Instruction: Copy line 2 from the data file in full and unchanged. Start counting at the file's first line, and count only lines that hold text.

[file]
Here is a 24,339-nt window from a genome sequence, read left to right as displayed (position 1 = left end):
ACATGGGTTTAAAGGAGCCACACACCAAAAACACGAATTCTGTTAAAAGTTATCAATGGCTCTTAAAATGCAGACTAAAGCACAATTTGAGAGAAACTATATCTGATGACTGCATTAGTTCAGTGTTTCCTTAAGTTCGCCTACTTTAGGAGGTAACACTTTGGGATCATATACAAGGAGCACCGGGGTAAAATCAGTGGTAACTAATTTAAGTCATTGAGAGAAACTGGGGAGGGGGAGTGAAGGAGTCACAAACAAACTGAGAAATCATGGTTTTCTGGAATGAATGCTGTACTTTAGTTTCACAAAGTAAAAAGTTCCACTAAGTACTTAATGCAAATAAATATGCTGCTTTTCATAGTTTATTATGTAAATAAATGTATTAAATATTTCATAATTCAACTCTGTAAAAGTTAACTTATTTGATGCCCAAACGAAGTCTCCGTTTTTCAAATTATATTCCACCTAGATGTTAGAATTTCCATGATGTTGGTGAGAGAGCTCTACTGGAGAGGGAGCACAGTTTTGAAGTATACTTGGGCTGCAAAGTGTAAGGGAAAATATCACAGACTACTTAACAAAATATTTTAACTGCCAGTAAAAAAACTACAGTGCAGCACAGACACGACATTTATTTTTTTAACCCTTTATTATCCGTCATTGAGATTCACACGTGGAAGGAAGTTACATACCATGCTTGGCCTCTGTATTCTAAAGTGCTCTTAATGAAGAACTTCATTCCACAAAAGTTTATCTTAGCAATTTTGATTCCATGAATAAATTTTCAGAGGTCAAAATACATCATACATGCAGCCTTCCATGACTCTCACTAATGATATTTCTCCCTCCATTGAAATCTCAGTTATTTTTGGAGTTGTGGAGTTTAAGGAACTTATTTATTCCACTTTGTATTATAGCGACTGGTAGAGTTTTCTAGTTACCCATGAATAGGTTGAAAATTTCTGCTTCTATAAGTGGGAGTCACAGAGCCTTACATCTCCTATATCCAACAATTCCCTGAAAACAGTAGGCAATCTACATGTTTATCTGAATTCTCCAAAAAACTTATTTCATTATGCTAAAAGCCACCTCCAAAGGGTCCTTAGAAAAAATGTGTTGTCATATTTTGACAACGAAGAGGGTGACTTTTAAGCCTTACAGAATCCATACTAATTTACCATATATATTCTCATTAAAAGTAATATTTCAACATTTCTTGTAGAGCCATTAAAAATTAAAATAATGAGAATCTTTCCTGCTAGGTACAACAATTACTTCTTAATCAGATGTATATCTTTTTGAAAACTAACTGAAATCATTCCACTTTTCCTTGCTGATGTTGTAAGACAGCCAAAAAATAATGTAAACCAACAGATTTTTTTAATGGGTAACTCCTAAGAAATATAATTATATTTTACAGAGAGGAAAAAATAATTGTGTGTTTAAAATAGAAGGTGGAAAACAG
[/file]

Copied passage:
ACATGGGTTTAAAGGAGCCACACACCAAAAACACGAATTCTGTTAAAAGTTATCAATGGCTCTTAAAATGCAGACTAAAGCACAATTTGAGAGAAACTATATCTGATGACTGCATTAGTTCAGTGTTTCCTTAAGTTCGCCTACTTTAGGAGGTAACACTTTGGGATCATATACAAGGAGCACCGGGGTAAAATCAGTGGTAACTAATTTAAGTCATTGAGAGAAACTGGGGAGGGGGAGTGAAGGAGTCACAAACAAACTGAGAAATCATGGTTTTCTGGAATGAATGCTGTACTTTAGTTTCACAAAGTAAAAAGTTCCACTAAGTACTTAATGCAAATAAATATGCTGCTTTTCATAGTTTATTATGTAAATAAATGTATTAAATATTTCATAATTCAACTCTGTAAAAGTTAACTTATTTGATGCCCAAACGAAGTCTCCGTTTTTCAAATTATATTCCACCTAGATGTTAGAATTTCCATGATGTTGGTGAGAGAGCTCTACTGGAGAGGGAGCACAGTTTTGAAGTATACTTGGGCTGCAAAGTGTAAGGGAAAATATCACAGACTACTTAACAAAATATTTTAACTGCCAGTAAAAAAACTACAGTGCAGCACAGACACGACATTTATTTTTTTAACCCTTTATTATCCGTCATTGAGATTCACACGTGGAAGGAAGTTACATACCATGCTTGGCCTCTGTATTCTAAAGTGCTCTTAATGAAGAACTTCATTCCACAAAAGTTTATCTTAGCAATTTTGATTCCATGAATAAATTTTCAGAGGTCAAAATACATCATACATGCAGCCTTCCATGACTCTCACTAATGATATTTCTCCCTCCATTGAAATCTCAGTTATTTTTGGAGTTGTGGAGTTTAAGGAACTTATTTATTCCACTTTGTATTATAGCGACTGGTAGAGTTTTCTAGTTACCCATGAATAGGTTGAAAATTTCTGCTTCTATAAGTGGGAGTCACAGAGCCTTACATCTCCTATATCCAACAATTCCCTGAAAACAGTAGGCAATCTACATGTTTATCTGAATTCTCCAAAAAACTTATTTCATTATGCTAAAAGCCACCTCCAAAGGGTCCTTAGAAAAAATGTGTTGTCATATTTTGACAACGAAGAGGGTGACTTTTAAGCCTTACAGAATCCATACTAATTTACCATATATATTCTCATTAAAAGTAATATTTCAACATTTCTTGTAGAGCCATTAAAAATTAAAATAATGAGAATCTTTCCTGCTAGGTACAACAATTACTTCTTAATCAGATGTATATCTTTTTGAAAACTAACTGAAATCATTCCACTTTTCCTTGCTGATGTTGTAAGACAGCCAAAAAATAATGTAAACCAACAGATTTTTTTAATGGGTAACTCCTAAGAAATATAATTATATTTTACAGAGAGGAAAAAATAATTGTGTGTTTAAAATAGAAGGTGGAAAACAG